<h2 class="heading">How to apply</h2>

<p>Formal applications for research degree study should be made online through the&nbsp;<a href="https://www.leeds.ac.uk/research-applying/doc/applying-research-degrees">University&#39;s website</a>. Please state clearly in the Planned Course of Study section that you are applying for PHD Electronic &amp; Electrical Engineering FT and in the research information section&nbsp;that the research degree you wish to be considered for is <em><strong>Design and Fabrication of Integrated Oscillator Circuits with Superlattice Electronic Devices</strong></em> as well as <a href="https://eps.leeds.ac.uk/electronic-engineering/staff/297/dr-heribert-eisele">Dr Heribert Eisele</a> as your proposed supervisor.</p> <p>If English is not your first language, you must provide evidence that you meet the University&#39;s minimum English language requirements (below).</p> <p><em>As an international research-intensive university, we welcome students from all walks of life and from across the world. We foster an inclusive environment where all can flourish and prosper, and we are proud of our strong commitment to student education. Across all Faculties we are dedicated to diversifying our community and we welcome the unique contributions that individuals can bring, and particularly encourage applications from, but not limited to Black, Asian, people who belong to a minority ethnic community, people who identify as LGBT+ and people with disabilities. Applicants will always be selected based on merit and ability.</em></p> <p class="MsoNoSpacing">Applications will be considered on an ongoing basis. &nbsp;Potential applicants are strongly encouraged to contact the supervisors for an informal discussion before making a formal application. &nbsp;We also advise that you apply at the earliest opportunity as the application and selection process may close early, should we receive a sufficient number of applications or that a suitable candidate is appointed.</p> <p>Please note that you must provide the following documents in support of your application by the closing date of 31 January 2023:</p> <ul> <li>Full Transcripts of all degree study or if in final year of study, full transcripts to date</li> <li>Personal Statement outlining your interest in the project</li> <li>CV</li> <li>Funding information including any alternative sources of funding that you are applying for or if you are able to pay your own fees and maintenance</li> </ul>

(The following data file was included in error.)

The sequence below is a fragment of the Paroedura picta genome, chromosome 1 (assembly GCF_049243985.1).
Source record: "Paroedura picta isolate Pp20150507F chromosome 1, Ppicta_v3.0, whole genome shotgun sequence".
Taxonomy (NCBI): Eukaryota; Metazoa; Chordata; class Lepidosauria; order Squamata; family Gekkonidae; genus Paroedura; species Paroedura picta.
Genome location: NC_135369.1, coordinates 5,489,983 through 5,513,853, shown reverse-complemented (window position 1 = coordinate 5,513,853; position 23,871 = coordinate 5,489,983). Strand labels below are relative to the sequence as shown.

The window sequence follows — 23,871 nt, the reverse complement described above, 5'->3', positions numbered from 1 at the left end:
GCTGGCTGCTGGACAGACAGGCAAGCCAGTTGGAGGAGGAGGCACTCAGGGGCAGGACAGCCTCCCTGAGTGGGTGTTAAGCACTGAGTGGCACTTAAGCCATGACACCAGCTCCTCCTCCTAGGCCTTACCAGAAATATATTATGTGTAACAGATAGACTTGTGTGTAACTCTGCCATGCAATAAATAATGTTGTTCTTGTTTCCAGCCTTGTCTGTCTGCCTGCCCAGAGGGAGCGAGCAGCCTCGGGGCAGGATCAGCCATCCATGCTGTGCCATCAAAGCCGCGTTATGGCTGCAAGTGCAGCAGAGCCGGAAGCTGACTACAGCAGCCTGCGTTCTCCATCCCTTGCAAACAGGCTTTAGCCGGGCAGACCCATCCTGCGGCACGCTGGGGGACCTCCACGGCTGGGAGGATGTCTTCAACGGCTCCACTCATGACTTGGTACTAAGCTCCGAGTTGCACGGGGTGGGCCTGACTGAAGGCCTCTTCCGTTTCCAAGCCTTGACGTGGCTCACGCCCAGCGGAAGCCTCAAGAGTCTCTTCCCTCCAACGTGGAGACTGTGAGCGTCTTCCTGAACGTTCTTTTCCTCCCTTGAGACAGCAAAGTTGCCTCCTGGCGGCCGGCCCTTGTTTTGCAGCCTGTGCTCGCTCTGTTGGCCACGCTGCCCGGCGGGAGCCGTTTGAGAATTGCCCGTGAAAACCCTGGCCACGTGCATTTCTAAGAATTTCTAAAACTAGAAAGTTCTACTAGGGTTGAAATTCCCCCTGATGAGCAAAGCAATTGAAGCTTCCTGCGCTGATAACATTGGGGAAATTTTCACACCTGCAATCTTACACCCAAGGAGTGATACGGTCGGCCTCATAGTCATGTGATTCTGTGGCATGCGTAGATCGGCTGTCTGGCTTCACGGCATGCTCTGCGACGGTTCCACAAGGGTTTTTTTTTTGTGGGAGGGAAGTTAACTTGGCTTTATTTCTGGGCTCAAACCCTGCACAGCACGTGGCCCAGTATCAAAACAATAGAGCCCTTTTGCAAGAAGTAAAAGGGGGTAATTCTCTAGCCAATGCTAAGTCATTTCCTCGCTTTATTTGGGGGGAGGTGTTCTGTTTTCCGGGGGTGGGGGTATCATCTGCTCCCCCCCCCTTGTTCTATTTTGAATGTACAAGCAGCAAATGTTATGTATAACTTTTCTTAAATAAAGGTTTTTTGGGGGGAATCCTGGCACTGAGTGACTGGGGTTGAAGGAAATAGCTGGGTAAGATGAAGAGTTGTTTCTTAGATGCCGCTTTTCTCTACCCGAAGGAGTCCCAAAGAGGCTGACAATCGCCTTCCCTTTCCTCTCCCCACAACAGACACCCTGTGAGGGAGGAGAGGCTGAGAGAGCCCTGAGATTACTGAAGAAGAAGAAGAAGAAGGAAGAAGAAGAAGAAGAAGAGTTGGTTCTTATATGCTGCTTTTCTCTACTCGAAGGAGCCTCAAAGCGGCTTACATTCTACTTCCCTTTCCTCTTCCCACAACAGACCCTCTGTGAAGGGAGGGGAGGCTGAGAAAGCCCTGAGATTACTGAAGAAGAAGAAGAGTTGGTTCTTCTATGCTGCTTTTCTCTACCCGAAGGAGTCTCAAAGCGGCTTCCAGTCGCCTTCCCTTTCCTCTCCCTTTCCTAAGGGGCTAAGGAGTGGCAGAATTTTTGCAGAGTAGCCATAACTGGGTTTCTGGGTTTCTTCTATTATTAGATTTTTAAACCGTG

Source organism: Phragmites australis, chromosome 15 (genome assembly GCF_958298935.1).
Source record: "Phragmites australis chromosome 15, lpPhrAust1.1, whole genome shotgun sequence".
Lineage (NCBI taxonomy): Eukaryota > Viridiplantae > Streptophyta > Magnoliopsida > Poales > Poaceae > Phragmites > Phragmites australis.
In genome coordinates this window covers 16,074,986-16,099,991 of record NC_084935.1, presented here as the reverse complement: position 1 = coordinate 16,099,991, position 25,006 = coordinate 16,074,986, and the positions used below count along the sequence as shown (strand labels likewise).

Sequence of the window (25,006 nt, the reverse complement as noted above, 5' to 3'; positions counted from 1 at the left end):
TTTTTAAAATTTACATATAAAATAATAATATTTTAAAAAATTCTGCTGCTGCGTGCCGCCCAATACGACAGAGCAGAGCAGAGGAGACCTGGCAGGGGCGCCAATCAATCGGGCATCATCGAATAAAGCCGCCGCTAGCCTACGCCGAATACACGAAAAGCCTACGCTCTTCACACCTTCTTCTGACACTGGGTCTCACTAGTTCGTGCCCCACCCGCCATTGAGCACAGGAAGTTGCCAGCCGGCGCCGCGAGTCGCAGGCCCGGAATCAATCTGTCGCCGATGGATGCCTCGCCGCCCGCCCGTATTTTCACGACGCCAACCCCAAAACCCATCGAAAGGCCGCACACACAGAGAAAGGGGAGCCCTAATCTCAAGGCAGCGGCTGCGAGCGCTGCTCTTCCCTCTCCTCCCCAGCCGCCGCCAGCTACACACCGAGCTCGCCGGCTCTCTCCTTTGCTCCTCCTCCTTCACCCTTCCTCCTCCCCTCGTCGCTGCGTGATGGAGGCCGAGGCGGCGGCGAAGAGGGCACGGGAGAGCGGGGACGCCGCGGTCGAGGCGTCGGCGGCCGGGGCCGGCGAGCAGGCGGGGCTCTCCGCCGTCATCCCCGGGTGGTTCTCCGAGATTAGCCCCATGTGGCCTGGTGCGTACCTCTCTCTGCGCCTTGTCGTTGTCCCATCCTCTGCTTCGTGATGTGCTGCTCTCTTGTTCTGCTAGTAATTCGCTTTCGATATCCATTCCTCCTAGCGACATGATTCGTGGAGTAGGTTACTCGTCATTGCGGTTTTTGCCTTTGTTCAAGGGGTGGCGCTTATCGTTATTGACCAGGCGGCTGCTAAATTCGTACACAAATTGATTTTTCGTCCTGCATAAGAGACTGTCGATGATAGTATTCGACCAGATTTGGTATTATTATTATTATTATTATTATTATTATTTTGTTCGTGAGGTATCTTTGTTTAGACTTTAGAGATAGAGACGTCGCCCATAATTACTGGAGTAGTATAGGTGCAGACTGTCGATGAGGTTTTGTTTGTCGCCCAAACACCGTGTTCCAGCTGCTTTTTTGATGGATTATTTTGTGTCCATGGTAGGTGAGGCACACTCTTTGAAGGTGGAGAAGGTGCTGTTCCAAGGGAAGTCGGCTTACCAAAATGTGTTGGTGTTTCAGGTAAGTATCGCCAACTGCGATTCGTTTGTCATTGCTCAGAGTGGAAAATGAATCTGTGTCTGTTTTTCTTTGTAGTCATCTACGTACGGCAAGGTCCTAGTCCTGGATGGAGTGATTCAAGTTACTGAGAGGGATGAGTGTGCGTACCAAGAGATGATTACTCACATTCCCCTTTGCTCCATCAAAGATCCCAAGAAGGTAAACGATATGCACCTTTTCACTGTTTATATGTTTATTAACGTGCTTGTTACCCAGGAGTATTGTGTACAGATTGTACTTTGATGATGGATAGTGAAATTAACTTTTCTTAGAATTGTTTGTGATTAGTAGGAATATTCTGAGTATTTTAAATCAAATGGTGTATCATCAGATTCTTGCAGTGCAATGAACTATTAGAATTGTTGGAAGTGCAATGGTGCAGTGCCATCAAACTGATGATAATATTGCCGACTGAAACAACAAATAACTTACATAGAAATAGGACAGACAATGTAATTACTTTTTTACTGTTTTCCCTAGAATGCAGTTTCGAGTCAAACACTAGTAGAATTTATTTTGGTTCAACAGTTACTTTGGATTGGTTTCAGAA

<h2 class="heading heading--sm">Entry requirements</h2>

Applicants to research degree programmes should normally have at least a first class or an upper second class British Bachelors Honours degree (or equivalent) in an appropriate discipline. The criteria for entry for some research degrees may be higher, for example, several faculties, also require a Masters degree. Applicants are advised to check with the relevant School prior to making an application. Applicants who are uncertain about the requirements for a particular research degree are advised to contact the School or Graduate School prior to making an application.

<h2 class="heading heading--sm">English language requirements</h2>